TRIPOLI, Libya — Libya’s parliament swore in an Islamist-backed businessman as the country’s new interim prime minister today after a disputed vote and a walkout by secular lawmakers, the latest political turmoil in a country where powerful militias hold sway years after its civil war.
Despite the protest, the interim parliament named 42-year-old businessman Ahmed Matiq as prime minister in a rushed televised session headed by the second deputy of parliament, Saleh al-Makhzoum, a member of the Muslim Brotherhood’s Justice and Construction Party. But with lawmakers promising to challenge the decision, it remains unclear who will be prime minister in Libya, which is still plagued by insecurity following the ouster and the killing of longtime dictator Moammar Gadhafi in an eight-month civil war.
“I swear I will carry out my duties honestly and in devotion,” Matiq, who runs a group of hotels and is involved in construction, told parliament as several seats appeared empty. After lawmakers rose to chant a national anthem, the British-educated Matiq sang along, closing his eyes in concentration. “Thank you for your confidence,” he later said.
Al-Makhzoum asked Matiq to form the new government within two weeks or less.
“The country can’t bear any more delays,” al-Makhzoum said. “We need a government to handle the budget.”
The government initially issued a statement which appeared to settle the conflict in favor of Matiq.
“The government will abide by the constitutional rules. It will implement all the decisions it receives from the parliament,” government spokesman Ahmed al-Amin said.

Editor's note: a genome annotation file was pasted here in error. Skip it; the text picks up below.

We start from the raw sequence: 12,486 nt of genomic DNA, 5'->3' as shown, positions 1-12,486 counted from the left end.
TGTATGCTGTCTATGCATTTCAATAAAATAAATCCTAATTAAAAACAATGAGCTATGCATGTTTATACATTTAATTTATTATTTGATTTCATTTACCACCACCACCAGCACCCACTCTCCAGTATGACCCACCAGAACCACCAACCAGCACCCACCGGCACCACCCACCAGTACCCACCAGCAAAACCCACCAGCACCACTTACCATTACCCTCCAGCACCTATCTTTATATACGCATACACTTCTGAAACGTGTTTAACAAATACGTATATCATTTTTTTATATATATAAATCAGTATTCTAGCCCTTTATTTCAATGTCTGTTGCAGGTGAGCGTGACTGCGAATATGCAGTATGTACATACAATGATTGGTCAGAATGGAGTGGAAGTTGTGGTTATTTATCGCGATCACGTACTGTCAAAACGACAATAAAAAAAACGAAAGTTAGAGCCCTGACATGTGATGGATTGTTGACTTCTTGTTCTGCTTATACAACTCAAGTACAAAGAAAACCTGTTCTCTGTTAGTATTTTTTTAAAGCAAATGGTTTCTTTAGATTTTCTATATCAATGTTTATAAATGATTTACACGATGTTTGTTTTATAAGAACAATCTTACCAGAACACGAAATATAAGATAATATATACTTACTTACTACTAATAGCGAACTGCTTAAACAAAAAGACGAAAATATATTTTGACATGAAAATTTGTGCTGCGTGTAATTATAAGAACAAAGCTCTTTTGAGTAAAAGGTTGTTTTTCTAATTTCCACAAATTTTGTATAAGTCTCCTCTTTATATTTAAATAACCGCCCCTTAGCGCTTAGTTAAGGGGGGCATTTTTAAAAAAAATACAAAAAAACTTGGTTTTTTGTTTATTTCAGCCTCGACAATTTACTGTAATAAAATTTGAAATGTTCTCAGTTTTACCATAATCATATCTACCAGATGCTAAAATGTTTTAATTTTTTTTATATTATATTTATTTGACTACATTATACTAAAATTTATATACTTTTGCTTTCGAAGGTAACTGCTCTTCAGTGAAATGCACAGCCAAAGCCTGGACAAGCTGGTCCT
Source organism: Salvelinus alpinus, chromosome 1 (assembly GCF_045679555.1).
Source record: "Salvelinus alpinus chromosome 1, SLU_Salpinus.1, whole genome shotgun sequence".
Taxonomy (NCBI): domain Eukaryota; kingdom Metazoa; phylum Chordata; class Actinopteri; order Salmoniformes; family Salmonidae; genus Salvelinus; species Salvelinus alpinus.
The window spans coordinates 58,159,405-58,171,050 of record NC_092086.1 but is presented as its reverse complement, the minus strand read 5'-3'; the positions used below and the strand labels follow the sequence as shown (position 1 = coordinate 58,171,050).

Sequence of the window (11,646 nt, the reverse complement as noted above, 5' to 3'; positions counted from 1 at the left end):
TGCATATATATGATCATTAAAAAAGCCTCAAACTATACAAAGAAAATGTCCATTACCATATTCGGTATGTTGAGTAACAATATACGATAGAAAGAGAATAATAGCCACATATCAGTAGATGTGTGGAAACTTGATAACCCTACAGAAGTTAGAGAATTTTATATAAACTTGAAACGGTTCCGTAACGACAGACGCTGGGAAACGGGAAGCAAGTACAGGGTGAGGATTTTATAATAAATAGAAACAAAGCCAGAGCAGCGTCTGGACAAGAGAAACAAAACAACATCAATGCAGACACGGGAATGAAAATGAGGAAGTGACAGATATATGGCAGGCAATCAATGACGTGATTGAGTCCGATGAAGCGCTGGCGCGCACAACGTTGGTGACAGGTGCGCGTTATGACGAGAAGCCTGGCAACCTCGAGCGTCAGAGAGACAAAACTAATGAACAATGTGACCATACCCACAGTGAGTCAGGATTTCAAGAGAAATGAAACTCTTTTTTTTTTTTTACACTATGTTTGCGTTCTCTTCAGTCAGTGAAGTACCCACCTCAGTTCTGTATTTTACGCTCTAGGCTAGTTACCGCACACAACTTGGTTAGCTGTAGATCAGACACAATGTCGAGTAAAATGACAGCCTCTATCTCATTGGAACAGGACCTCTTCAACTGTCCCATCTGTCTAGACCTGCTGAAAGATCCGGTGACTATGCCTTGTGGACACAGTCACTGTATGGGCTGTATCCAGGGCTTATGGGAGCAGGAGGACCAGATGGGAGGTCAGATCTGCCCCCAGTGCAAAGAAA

But later, parliament’s first deputy, Ezzeddin al-Awami, sent a letter to the outgoing government asking interim Prime Minister Abdullah al-Thinni to remain on the job. In the letter, al-Awami called Matiq’s election and swearing in “null” and said it should not be “acknowledged.”
Initially, only 113 lawmakers voted for Matiq, falling short of the 120 votes necessary to secure his win. After a stormy session and disagreements among the lawmakers, the session was adjourned. But Libyan TV station Al-Ahrar reported that voting resumed and Matiq, from Libya’s third-largest city, Misrata, secured eight new votes. Opponents charged that some of the secured votes came from lawmakers who were not there.
Al-Sharif al-Wafi, an independent lawmaker from Benghazi, said the swearing-in was unconstitutional and defied democratic principles. He said the second deputy of parliament illegally continued the session after al-Awami had adjourned it.
“Authority in Libya has been seized,” al-Wafi told a news conference in the capital, Tripoli.
Lawmaker Fatma al-Majbari told Al-Ahrar that she will contest the decision.
“There are violations in today’s session,” al-Majbari said.
But Mahmoud Salama al-Ghiryani, a lawmaker and supporter of Matiq, said session’s adjournment was illegal and that most of the members in the house were against it.
“It was legitimate to continue the voting,” he said.
Omar al-Hassi, a political science professor from the country’s second-largest city of Benghazi, ran against Matiq. He is backed by the hard-line Islamist bloc in parliament.
The vote had already been postponed last week after a shooting broke out outside the main entrance of the parliament after a third candidate, supported by seculars, was knocked out of the running.
Interim Prime Minister al-Thinni had declined last month to form a new government, amid intensified divisions and rising unrest in the oil-rich country. At the time, al-Thinni said his decision was prompted by a recent attack against him that, in his words, endangered the lives of residents of his neighborhood.
The earlier Western-backed prime minister, Ali Zidan, was pushed out of office in March in a no-confidence vote following a standoff between the central government and powerful militias, and a power struggle between Islamists and non-Islamist factions.
Al-Wafi said he and other lawmakers will appeal to al-Thinni to stay in power.
“We want Libyans to know that power was usurped,” he said.